Most of the time, I feel safe. Some days, it feels like the entire world is dangerous. I feel sad, scared and hopeless. Other days – or weeks or months – time flies by without a hitch, and I feel safe again. 

Until a mass shooting occurs.

Then I remember that even a democratic country in a time of peace can be an unsafe place.

Seeing an unsafe world outside . . .

These days, I am generally a very even-keel person. I’ve struggled with anxiety, but it is mostly under control now. 

2012 was a particularly anxious year for me – and then came the Sandy Hook shootings in December, a harrowing end to an already difficult year. I remember watching the news coverage on TV, seeing the innocent faces of people taken unfairly and in the cruelest way, and just sobbing. I was nannying at the time, to fund my life in Vancouver as I did my master’s degree. I remember telling myself, “Justine, you’ve got two little kids sitting here who need you very much, and you need to turn the news off and put on a happy face for them.” 

But it felt like the world had shattered into something deeply unsafe. If that could happen there…it could happen anywhere. 2013 rolled around, and the Boston Marathon bombings and ensuing shootout shook the country in April. 

. . . and feeling it inside

The anxiety kept building, mostly feeling like a looming shadow, or a weird feeling I just couldn’t shake. 

I went about my daily routine (classes, nannying) feeling mostly fine but generally unsafe. This all culminated with a couple of debilitating panic attacks. With enough support, I got through that incredibly difficult time in my life and haven’t had a panic attack since. However, I still cannot shake the unsafe feeling that comes and goes like the seasons. Sometimes I go a few weeks or months without thinking about it, but every once in a while, life hands me a brutal reminder, and I feel fragile.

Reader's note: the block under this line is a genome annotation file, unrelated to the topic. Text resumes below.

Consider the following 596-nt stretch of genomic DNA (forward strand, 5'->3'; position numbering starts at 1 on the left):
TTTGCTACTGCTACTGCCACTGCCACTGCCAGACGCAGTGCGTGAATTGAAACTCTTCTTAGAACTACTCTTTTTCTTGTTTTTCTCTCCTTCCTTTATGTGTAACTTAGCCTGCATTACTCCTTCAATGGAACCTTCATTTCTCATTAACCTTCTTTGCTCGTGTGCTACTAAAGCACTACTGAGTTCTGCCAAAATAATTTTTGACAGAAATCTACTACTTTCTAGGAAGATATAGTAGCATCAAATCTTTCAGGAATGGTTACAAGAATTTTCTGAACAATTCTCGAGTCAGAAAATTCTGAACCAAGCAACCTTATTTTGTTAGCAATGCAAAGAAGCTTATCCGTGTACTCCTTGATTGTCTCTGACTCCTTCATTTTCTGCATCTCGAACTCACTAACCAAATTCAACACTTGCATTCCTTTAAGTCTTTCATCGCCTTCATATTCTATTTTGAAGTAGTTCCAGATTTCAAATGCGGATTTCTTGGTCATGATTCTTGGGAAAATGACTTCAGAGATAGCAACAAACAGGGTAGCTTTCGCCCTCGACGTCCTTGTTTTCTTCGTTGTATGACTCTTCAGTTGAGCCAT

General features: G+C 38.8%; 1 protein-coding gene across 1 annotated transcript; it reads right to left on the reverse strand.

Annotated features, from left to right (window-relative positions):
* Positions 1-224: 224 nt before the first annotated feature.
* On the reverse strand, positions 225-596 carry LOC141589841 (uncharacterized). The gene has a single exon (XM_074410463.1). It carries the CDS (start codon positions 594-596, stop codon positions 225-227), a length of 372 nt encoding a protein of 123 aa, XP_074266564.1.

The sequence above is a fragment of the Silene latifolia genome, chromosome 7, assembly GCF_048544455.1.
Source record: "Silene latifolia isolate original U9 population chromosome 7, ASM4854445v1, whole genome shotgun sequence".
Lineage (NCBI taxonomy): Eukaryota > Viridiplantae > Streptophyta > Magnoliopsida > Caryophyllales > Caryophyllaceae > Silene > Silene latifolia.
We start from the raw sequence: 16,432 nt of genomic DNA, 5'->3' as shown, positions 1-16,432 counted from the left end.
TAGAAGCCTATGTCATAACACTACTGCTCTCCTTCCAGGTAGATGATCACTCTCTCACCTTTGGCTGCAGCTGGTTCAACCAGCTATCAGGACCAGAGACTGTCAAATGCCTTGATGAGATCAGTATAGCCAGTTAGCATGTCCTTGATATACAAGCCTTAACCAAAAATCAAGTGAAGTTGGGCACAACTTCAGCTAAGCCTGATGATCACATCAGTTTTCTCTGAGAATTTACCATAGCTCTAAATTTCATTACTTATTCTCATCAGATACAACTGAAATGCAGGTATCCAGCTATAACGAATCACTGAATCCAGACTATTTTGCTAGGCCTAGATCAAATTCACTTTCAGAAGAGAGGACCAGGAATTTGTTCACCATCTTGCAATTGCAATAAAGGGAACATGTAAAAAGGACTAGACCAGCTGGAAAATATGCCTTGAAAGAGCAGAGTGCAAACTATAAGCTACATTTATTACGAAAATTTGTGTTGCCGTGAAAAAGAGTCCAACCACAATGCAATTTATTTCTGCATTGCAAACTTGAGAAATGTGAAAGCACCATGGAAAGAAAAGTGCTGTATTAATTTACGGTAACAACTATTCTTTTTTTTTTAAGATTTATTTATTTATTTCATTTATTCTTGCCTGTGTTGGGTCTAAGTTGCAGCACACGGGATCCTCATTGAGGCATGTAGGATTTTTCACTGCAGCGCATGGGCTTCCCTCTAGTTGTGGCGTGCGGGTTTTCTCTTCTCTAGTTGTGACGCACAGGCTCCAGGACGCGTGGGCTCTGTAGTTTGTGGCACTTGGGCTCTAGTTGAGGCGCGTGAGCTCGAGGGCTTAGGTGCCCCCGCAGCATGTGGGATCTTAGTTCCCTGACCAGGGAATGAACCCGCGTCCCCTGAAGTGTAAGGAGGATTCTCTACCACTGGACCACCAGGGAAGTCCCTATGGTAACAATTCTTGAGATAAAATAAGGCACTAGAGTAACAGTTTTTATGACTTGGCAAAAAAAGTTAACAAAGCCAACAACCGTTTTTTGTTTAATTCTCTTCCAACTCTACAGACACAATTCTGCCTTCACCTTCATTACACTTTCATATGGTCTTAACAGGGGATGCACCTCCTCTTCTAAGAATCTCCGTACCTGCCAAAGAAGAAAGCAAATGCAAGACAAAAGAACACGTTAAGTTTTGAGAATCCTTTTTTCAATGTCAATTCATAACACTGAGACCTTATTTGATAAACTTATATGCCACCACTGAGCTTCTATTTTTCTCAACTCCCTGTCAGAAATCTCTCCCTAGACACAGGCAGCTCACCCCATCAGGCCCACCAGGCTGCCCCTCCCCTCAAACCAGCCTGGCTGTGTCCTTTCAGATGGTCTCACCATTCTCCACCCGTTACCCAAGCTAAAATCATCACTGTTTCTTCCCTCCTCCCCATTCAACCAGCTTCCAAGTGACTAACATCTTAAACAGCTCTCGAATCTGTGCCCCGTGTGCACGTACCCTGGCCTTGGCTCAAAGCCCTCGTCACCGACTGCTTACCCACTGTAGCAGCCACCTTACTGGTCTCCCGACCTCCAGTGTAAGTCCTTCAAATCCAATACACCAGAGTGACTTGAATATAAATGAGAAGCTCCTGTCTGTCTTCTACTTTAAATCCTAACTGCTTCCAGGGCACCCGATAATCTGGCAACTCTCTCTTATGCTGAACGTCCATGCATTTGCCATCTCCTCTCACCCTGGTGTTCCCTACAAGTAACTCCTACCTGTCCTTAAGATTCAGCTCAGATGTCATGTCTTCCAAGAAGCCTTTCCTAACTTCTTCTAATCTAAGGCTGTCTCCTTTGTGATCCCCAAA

Lives can be taken – in a split second – in a grocery store, movie theater, place of worship, concert, bar, hospital or school. That is an absolutely terrifying thought. So terrifying that I can’t imagine I’m the only person who has ever looked around in a restaurant or grocery store to see where I could hide in the event that someone came in with a gun. 

Gun violence is never far away

But really, none of this is about me. I don’t say any of this to take away from the unfathomable pain experienced by people whose lives have been directly affected by gun violence. My sorrow, anger, and fear are nothing compared to what those people experience daily. 

But I’m still here, feeling this in my own way, and I know I’m not alone. Many of us are traumatized by what we see happening in this country. 

My tipping point, the cusp at which I decided to get directly involved, was the Robb Elementary shooting in Uvalde, TX. I traveled to Washington, DC for the March for Our Lives 2018 after the Parkland shooting and was always very outspoken about my position on gun control. I convinced myself that it was enough. The spree of mass shootings in Spring 2022, including the deadliest school shooting in almost a decade, became irrefutable evidence that my actions were not enough. I vowed to not let my anger and sadness subside and turn into complacency, and to instead turn these feelings into motivation and action.  

You don’t have to experience it directly to feel unsafe. Gun violence affects all of us.

Justine Gersberg is a behavioral therapist working with children on the autism spectrum. Originally from San Diego, she ventured to Canada for a few years before returning.

photo credit: Moms Demand Action against gun violence” by Fibonacci Blue is licensed under CC BY 2.0.

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